Toronto spot is honouring the Day of the Dead with bread babies and warm purple corn drinks | TasteToronto

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Toronto spot is honouring the Day of the Dead with bread babies and warm purple corn drinks

Toronto spot is honouring the Day of the Dead with bread babies and warm purple corn drinks

Toronto spot is honouring the Day of the Dead with bread babies and warm purple corn drinks

La Morena is an Ecuadorian spot on St. Clair Avenue West run by the Rosero family, serving casual and traditional foods from across South America. From the empanadas to the ceviche, the sachipapa to the horado sandwich, they're providing the St. Clair neighbourhood with traditional Latin flavours and food authentic to Latin America.

This year, to celebrate the Day of the Dead (Nov. 2), La Morena is selling their version of Guaguas de Pan and Colada Morada, two items rooted in Latin America that are traditionally consumed to worship and celebrate those that have passed.

"This tradition comes from 500 years ago my friend," says Marcel Rosero, the patriarch and owner of La Morena. "What happened is they used to take out the dead people, the dead family, to take them for a ride to celebrate the Day of the Dead."

Guagas de Pan––translated to literally mean bread babies––are sweet breads shaped into little doll-like figures. It's a traditional Ecuadorian custom to have these along with a Colada Morada to honour those in the afterlife.

The word guaga itself, often referred to as wawa, means baby in Quechua. "When the Spanish arrived [to Mexico] they couldn't do that anymore, so they replaced the dead with the bread. Every single family makes their own bread to celebrate the Day of the Dead. That's the tradition," says Rosero.

Colada Morada, the second item that traditionally goes with the Guagas de Pan, is also native to Ecuador's gastronomic culture. A drink for celebration, it is immensely popular during the Day of the Dead and dates back to pre-Hispanic times.

"They boil down different kinds of herbs and purple cornflour is the base," explains Rosero. "We boil it with cloves and cinnamon to give a little flavour, pineapple, and any fruit you can put in. It's full of flavours, you can feel the herbs."

Traditionally served both hot and cold depending on time of day, the Colada Morada is still regarded as a symbol of a happy journey from life to death and a prominent feature of Day of the Dead celebrations.

Both items are available now until Nov. 1 at La Morena, located at 175A St Clair Avenue West.

Tags:

Bread babies

Day of the Dead

La Morena Toronto

Toronto spot is honouring the Day of the Dead with bread babies and warm purple corn drinks

News

over 1 year ago

Toronto spot is honouring the Day of the Dead with bread babies and warm purple corn drinks

Kevin Gallardo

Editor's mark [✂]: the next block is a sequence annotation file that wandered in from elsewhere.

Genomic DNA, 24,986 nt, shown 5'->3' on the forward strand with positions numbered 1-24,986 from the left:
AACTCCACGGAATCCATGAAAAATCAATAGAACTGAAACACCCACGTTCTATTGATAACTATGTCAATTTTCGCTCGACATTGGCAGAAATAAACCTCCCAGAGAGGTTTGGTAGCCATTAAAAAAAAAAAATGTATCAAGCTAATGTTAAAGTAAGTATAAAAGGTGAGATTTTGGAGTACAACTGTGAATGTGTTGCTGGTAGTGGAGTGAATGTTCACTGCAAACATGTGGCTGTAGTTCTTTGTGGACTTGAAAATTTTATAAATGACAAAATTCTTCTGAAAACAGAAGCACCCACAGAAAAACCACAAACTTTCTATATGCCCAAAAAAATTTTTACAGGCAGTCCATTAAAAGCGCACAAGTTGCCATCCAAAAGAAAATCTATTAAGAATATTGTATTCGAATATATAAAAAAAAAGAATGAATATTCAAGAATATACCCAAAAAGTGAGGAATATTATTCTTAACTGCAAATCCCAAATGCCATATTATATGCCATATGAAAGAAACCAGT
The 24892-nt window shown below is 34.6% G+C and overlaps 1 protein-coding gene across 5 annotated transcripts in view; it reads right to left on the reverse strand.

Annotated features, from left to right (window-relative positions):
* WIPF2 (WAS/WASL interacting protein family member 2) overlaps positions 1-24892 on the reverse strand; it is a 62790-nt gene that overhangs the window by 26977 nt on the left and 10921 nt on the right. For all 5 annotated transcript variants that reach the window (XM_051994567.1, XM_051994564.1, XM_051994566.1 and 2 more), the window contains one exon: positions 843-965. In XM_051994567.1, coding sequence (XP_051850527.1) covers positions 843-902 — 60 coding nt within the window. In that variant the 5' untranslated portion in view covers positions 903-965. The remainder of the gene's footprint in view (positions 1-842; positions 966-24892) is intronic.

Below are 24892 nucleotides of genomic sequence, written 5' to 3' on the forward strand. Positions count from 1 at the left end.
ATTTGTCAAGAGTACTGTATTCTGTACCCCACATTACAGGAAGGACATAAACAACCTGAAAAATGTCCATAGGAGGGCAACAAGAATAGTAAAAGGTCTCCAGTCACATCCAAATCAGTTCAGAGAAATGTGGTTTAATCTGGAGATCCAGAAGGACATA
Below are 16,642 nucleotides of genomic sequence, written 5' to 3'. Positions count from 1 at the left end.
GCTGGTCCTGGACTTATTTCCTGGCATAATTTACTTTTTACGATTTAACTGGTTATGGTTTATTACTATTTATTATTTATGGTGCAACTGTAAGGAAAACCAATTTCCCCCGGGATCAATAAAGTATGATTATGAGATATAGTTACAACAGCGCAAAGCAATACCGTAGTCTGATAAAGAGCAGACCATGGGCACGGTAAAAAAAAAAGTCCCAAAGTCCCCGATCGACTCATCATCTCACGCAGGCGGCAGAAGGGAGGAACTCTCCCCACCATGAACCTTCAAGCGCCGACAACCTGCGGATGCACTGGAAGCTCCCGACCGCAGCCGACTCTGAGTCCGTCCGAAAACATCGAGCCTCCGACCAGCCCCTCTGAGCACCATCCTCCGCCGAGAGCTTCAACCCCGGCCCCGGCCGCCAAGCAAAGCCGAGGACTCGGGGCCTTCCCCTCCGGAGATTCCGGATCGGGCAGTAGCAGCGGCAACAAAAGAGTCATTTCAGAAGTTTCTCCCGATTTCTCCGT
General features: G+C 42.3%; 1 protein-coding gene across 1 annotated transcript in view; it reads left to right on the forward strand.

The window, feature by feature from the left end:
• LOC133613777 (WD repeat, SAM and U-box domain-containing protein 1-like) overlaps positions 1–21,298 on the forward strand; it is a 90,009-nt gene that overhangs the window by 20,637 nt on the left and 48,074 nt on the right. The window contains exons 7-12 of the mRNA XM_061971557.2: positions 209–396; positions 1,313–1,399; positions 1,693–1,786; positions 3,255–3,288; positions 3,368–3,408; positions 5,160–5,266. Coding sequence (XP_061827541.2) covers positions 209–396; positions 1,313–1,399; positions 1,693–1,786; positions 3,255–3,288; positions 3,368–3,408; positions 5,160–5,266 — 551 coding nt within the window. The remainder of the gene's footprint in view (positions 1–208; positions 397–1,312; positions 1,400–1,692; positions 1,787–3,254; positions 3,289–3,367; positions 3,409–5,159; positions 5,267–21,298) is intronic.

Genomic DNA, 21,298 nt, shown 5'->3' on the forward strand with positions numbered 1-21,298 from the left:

written by

Kevin Gallardo

La Morena is an Ecuadorian spot on St. Clair Avenue West run by the Rosero family, serving casual and traditional foods from across South America. From the empanadas to the ceviche, the sachipapa to the horado sandwich, they're providing the St. Clair neighbourhood with traditional Latin flavours and food authentic to Latin America.

This year, to celebrate the Day of the Dead (Nov. 2), La Morena is selling their version of Guaguas de Pan and Colada Morada, two items rooted in Latin America that are traditionally consumed to worship and celebrate those that have passed.

"This tradition comes from 500 years ago my friend," says Marcel Rosero, the patriarch and owner of La Morena. "What happened is they used to take out the dead people, the dead family, to take them for a ride to celebrate the Day of the Dead."

Guagas de Pan––translated to literally mean bread babies––are sweet breads shaped into little doll-like figures. It's a traditional Ecuadorian custom to have these along with a Colada Morada to honour those in the afterlife.

The word guaga itself, often referred to as wawa, means baby in Quechua. "When the Spanish arrived [to Mexico] they couldn't do that anymore, so they replaced the dead with the bread. Every single family makes their own bread to celebrate the Day of the Dead. That's the tradition," says Rosero.

Colada Morada, the second item that traditionally goes with the Guagas de Pan, is also native to Ecuador's gastronomic culture. A drink for celebration, it is immensely popular during the Day of the Dead and dates back to pre-Hispanic times.

"They boil down different kinds of herbs and purple cornflour is the base," explains Rosero. "We boil it with cloves and cinnamon to give a little flavour, pineapple, and any fruit you can put in. It's full of flavours, you can feel the herbs."

Traditionally served both hot and cold depending on time of day, the Colada Morada is still regarded as a symbol of a happy journey from life to death and a prominent feature of Day of the Dead celebrations.

Both items are available now until Nov. 1 at La Morena, located at 175A St Clair Avenue West.

Tags:

Bread babies

Day of the Dead

La Morena Toronto